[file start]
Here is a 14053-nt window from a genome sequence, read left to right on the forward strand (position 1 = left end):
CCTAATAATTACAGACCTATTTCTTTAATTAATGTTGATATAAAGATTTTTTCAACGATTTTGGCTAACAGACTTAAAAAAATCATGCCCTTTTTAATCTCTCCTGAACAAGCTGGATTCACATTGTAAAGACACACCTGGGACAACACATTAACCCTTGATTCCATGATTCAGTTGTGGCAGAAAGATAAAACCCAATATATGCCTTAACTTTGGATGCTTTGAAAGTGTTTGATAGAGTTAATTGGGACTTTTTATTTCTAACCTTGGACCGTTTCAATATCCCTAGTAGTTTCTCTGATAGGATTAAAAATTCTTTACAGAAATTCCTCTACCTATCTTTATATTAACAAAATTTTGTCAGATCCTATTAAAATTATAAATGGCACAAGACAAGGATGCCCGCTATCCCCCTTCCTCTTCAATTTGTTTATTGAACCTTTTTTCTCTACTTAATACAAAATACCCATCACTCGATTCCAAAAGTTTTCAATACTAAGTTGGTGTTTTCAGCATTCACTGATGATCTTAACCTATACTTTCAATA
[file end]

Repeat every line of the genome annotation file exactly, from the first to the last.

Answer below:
Here is a 14053-nt window from a genome sequence, read left to right on the forward strand (position 1 = left end):
CCTAATAATTACAGACCTATTTCTTTAATTAATGTTGATATAAAGATTTTTTCAACGATTTTGGCTAACAGACTTAAAAAAATCATGCCCTTTTTAATCTCTCCTGAACAAGCTGGATTCACATTGTAAAGACACACCTGGGACAACACATTAACCCTTGATTCCATGATTCAGTTGTGGCAGAAAGATAAAACCCAATATATGCCTTAACTTTGGATGCTTTGAAAGTGTTTGATAGAGTTAATTGGGACTTTTTATTTCTAACCTTGGACCGTTTCAATATCCCTAGTAGTTTCTCTGATAGGATTAAAAATTCTTTACAGAAATTCCTCTACCTATCTTTATATTAACAAAATTTTGTCAGATCCTATTAAAATTATAAATGGCACAAGACAAGGATGCCCGCTATCCCCCTTCCTCTTCAATTTGTTTATTGAACCTTTTTTCTCTACTTAATACAAAATACCCATCACTCGATTCCAAAAGTTTTCAATACTAAGTTGGTGTTTTCAGCATTCACTGATGATCTTAACCTATACTTTCAATA